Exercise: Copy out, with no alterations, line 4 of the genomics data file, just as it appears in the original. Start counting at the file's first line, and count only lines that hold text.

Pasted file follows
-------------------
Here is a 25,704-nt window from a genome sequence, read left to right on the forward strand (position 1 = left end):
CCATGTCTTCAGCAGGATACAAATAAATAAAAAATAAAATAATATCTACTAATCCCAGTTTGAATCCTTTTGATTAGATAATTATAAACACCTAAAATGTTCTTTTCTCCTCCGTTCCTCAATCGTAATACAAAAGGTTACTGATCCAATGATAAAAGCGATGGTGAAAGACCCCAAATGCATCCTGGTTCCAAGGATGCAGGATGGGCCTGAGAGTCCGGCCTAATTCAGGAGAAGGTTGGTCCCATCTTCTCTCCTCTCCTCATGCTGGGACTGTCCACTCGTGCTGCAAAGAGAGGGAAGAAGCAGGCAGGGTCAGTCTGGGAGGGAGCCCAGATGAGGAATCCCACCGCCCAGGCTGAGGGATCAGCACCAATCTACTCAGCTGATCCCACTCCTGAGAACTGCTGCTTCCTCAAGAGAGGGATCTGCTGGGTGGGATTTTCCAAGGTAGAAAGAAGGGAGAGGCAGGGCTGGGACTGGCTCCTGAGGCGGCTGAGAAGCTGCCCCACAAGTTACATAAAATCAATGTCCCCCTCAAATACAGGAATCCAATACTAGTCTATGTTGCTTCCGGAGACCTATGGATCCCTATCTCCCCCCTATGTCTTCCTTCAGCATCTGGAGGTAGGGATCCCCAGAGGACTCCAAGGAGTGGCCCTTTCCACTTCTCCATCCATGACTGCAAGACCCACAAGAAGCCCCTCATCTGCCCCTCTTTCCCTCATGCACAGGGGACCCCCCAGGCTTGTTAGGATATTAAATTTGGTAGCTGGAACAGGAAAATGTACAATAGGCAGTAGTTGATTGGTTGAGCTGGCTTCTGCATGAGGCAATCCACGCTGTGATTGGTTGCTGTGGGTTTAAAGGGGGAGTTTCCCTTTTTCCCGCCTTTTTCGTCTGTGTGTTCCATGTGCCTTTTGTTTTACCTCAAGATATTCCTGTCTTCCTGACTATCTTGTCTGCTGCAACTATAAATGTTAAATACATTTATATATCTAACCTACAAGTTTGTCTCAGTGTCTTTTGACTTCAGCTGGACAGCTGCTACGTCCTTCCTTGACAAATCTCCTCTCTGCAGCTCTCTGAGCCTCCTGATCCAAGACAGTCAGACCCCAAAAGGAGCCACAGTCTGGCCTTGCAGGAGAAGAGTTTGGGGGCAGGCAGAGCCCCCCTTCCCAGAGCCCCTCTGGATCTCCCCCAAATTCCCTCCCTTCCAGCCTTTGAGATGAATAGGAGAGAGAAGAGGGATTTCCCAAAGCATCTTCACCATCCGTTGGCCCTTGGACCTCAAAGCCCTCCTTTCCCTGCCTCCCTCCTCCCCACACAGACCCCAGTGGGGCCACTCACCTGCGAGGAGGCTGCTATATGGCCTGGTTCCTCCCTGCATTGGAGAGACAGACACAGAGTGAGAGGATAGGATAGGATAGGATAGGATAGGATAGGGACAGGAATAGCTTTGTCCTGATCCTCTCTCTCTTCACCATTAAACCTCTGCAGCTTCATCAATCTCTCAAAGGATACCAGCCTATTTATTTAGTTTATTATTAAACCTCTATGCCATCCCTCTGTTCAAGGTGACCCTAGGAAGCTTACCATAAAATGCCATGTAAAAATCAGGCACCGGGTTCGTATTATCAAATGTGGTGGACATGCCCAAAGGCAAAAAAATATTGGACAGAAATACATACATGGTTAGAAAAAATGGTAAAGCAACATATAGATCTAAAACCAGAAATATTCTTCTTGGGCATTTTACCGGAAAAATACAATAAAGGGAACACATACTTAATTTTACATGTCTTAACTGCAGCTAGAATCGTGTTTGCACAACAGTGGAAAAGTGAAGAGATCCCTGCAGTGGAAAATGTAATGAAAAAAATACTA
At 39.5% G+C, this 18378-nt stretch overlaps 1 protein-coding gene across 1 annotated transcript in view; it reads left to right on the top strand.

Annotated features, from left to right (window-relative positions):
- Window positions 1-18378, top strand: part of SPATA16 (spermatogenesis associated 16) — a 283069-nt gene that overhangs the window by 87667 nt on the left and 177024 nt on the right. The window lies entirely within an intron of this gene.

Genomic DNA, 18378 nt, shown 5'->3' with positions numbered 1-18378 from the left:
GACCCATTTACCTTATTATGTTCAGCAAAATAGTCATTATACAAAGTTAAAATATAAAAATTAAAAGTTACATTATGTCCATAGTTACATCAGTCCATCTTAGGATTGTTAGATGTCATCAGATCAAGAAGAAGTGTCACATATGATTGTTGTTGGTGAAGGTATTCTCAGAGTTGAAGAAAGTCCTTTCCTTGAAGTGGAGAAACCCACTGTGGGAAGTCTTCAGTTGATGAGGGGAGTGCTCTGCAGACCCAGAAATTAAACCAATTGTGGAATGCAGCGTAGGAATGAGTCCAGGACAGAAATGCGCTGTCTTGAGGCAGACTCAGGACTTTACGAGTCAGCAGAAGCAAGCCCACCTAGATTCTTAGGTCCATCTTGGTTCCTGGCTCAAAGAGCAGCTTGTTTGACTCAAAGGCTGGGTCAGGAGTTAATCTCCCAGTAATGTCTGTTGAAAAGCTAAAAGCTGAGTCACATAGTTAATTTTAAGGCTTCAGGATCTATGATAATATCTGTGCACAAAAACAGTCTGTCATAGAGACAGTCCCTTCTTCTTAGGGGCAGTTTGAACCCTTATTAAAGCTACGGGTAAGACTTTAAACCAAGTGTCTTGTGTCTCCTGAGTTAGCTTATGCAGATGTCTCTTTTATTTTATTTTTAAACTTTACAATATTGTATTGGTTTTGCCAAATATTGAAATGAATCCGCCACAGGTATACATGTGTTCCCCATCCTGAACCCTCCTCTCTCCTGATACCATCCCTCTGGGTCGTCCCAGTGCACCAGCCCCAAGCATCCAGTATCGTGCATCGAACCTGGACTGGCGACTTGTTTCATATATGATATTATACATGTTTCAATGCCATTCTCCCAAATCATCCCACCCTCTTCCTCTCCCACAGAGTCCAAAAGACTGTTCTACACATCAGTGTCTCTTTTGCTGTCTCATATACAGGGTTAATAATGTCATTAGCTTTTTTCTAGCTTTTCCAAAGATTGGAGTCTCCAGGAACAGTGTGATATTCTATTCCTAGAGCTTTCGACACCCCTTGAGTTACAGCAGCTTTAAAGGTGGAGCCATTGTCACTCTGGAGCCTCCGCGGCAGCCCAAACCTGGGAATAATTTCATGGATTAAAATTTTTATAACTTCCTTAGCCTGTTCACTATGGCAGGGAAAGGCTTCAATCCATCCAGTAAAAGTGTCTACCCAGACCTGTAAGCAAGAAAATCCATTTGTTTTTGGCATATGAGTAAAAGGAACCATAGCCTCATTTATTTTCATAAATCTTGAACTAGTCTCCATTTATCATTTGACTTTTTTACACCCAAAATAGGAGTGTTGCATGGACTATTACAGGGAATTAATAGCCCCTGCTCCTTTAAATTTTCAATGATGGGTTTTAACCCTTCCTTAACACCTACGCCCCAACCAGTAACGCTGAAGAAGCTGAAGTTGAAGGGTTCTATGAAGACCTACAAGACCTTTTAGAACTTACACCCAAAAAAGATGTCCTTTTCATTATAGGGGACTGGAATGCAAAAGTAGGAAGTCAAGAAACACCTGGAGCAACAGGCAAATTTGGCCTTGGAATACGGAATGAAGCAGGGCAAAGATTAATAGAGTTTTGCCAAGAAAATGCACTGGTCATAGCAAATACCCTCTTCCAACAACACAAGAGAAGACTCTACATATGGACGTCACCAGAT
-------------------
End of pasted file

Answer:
Annotated features, from left to right (window-relative positions):